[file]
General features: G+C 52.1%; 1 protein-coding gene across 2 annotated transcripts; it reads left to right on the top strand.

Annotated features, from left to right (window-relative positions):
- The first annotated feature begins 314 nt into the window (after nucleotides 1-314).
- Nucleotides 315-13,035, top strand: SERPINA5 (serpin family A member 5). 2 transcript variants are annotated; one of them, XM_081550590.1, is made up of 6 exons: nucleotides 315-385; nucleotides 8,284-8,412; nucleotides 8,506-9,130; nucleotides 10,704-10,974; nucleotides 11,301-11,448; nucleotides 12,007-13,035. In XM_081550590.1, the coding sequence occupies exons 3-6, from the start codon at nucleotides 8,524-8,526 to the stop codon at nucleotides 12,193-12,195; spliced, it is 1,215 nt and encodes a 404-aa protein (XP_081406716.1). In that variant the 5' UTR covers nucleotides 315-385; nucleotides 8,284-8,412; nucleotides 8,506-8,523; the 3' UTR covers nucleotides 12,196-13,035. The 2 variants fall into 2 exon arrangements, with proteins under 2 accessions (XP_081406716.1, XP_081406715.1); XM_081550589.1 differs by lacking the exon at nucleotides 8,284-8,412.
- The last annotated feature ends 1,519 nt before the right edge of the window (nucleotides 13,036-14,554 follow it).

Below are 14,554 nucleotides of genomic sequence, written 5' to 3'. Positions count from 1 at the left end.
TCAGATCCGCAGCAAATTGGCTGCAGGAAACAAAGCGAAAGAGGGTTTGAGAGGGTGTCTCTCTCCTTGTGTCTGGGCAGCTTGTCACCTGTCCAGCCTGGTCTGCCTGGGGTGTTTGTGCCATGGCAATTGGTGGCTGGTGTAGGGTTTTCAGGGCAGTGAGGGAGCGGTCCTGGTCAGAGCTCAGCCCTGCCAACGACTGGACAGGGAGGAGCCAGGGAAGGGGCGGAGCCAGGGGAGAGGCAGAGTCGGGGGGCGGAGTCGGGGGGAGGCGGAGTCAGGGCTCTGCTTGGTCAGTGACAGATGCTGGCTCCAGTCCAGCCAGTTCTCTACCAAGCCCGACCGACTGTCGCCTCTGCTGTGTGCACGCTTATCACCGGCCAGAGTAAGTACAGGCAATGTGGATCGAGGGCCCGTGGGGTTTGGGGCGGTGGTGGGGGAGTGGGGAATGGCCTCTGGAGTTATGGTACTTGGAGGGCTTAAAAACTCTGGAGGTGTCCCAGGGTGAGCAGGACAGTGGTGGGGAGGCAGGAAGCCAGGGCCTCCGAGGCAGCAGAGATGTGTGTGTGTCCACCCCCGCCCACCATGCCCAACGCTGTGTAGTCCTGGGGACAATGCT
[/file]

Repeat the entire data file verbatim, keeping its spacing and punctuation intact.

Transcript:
General features: G+C 52.1%; 1 protein-coding gene across 2 annotated transcripts; it reads left to right on the top strand.

Annotated features, from left to right (window-relative positions):
- The first annotated feature begins 314 nt into the window (after nucleotides 1-314).
- Nucleotides 315-13,035, top strand: SERPINA5 (serpin family A member 5). 2 transcript variants are annotated; one of them, XM_081550590.1, is made up of 6 exons: nucleotides 315-385; nucleotides 8,284-8,412; nucleotides 8,506-9,130; nucleotides 10,704-10,974; nucleotides 11,301-11,448; nucleotides 12,007-13,035. In XM_081550590.1, the coding sequence occupies exons 3-6, from the start codon at nucleotides 8,524-8,526 to the stop codon at nucleotides 12,193-12,195; spliced, it is 1,215 nt and encodes a 404-aa protein (XP_081406716.1). In that variant the 5' UTR covers nucleotides 315-385; nucleotides 8,284-8,412; nucleotides 8,506-8,523; the 3' UTR covers nucleotides 12,196-13,035. The 2 variants fall into 2 exon arrangements, with proteins under 2 accessions (XP_081406716.1, XP_081406715.1); XM_081550589.1 differs by lacking the exon at nucleotides 8,284-8,412.
- The last annotated feature ends 1,519 nt before the right edge of the window (nucleotides 13,036-14,554 follow it).

Below are 14,554 nucleotides of genomic sequence, written 5' to 3'. Positions count from 1 at the left end.
TCAGATCCGCAGCAAATTGGCTGCAGGAAACAAAGCGAAAGAGGGTTTGAGAGGGTGTCTCTCTCCTTGTGTCTGGGCAGCTTGTCACCTGTCCAGCCTGGTCTGCCTGGGGTGTTTGTGCCATGGCAATTGGTGGCTGGTGTAGGGTTTTCAGGGCAGTGAGGGAGCGGTCCTGGTCAGAGCTCAGCCCTGCCAACGACTGGACAGGGAGGAGCCAGGGAAGGGGCGGAGCCAGGGGAGAGGCAGAGTCGGGGGGCGGAGTCGGGGGGAGGCGGAGTCAGGGCTCTGCTTGGTCAGTGACAGATGCTGGCTCCAGTCCAGCCAGTTCTCTACCAAGCCCGACCGACTGTCGCCTCTGCTGTGTGCACGCTTATCACCGGCCAGAGTAAGTACAGGCAATGTGGATCGAGGGCCCGTGGGGTTTGGGGCGGTGGTGGGGGAGTGGGGAATGGCCTCTGGAGTTATGGTACTTGGAGGGCTTAAAAACTCTGGAGGTGTCCCAGGGTGAGCAGGACAGTGGTGGGGAGGCAGGAAGCCAGGGCCTCCGAGGCAGCAGAGATGTGTGTGTGTCCACCCCCGCCCACCATGCCCAACGCTGTGTAGTCCTGGGGACAATGCT